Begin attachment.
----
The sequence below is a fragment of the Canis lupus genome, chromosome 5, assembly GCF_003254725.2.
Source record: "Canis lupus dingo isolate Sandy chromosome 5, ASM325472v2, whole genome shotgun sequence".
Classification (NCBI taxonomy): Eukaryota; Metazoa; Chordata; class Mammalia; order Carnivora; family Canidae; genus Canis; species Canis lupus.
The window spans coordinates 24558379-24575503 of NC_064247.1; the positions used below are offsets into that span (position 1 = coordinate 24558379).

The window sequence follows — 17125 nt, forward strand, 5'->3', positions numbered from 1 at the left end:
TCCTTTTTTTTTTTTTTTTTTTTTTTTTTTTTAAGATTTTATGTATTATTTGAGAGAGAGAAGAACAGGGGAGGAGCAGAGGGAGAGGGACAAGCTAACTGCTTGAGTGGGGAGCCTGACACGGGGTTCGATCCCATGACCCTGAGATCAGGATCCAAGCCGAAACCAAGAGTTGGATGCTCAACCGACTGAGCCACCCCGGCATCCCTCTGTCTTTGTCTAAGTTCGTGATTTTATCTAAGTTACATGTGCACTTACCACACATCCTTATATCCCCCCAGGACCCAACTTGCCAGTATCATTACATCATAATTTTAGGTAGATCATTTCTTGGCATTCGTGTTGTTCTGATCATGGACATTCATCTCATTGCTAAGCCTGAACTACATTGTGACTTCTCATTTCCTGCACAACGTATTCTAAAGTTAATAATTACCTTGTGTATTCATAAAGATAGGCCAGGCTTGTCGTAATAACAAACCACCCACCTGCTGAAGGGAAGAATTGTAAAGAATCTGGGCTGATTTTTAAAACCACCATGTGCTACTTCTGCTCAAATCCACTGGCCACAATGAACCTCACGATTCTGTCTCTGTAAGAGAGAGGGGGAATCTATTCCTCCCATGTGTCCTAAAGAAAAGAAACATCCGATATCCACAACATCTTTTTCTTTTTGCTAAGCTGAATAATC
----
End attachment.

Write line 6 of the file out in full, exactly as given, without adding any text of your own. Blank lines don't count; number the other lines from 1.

TCCTTTTTTTTTTTTTTTTTTTTTTTTTTTTTAAGATTTTATGTATTATTTGAGAGAGAGAAGAACAGGGGAGGAGCAGAGGGAGAGGGACAAGCTAACTGCTTGAGTGGGGAGCCTGACACGGGGTTCGATCCCATGACCCTGAGATCAGGATCCAAGCCGAAACCAAGAGTTGGATGCTCAACCGACTGAGCCACCCCGGCATCCCTCTGTCTTTGTCTAAGTTCGTGATTTTATCTAAGTTACATGTGCACTTACCACACATCCTTATATCCCCCCAGGACCCAACTTGCCAGTATCATTACATCATAATTTTAGGTAGATCATTTCTTGGCATTCGTGTTGTTCTGATCATGGACATTCATCTCATTGCTAAGCCTGAACTACATTGTGACTTCTCATTTCCTGCACAACGTATTCTAAAGTTAATAATTACCTTGTGTATTCATAAAGATAGGCCAGGCTTGTCGTAATAACAAACCACCCACCTGCTGAAGGGAAGAATTGTAAAGAATCTGGGCTGATTTTTAAAACCACCATGTGCTACTTCTGCTCAAATCCACTGGCCACAATGAACCTCACGATTCTGTCTCTGTAAGAGAGAGGGGGAATCTATTCCTCCCATGTGTCCTAAAGAAAAGAAACATCCGATATCCACAACATCTTTTTCTTTTTGCTAAGCTGAATAATC